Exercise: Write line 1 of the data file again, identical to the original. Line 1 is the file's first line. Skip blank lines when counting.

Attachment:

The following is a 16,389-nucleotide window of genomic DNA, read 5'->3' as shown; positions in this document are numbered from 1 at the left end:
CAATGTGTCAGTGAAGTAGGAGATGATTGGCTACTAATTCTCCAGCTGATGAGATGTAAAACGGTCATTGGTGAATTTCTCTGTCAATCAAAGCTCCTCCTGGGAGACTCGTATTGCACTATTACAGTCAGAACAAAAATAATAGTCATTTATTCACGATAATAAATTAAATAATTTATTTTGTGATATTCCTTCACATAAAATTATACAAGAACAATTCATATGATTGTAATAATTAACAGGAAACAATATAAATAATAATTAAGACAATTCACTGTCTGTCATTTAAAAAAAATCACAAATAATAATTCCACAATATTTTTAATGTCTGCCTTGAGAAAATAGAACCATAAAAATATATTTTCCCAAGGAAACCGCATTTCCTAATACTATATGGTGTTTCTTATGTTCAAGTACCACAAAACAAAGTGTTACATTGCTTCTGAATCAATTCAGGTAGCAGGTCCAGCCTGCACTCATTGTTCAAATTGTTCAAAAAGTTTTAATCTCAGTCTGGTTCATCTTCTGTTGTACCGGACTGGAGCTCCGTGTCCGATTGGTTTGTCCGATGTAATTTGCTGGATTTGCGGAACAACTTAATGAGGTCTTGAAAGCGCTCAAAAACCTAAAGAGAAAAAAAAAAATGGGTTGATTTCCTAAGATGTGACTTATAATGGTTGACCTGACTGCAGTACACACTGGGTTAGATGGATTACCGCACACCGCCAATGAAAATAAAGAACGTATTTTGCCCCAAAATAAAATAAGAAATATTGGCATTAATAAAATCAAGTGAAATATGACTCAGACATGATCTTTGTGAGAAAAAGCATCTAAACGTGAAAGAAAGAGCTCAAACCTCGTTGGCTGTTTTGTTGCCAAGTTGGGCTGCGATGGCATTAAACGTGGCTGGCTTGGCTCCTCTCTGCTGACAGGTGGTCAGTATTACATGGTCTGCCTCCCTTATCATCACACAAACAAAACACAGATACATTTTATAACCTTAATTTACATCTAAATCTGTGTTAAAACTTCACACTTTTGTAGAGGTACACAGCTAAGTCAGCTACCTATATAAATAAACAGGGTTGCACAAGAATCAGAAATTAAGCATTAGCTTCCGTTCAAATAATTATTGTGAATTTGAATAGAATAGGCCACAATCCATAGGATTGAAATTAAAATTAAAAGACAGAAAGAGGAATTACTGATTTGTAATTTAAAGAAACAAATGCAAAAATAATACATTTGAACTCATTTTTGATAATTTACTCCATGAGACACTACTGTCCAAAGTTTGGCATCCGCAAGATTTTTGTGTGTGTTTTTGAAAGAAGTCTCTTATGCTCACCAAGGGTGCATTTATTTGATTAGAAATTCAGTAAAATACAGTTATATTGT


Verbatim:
The following is a 16,389-nucleotide window of genomic DNA, read 5'->3' as shown; positions in this document are numbered from 1 at the left end: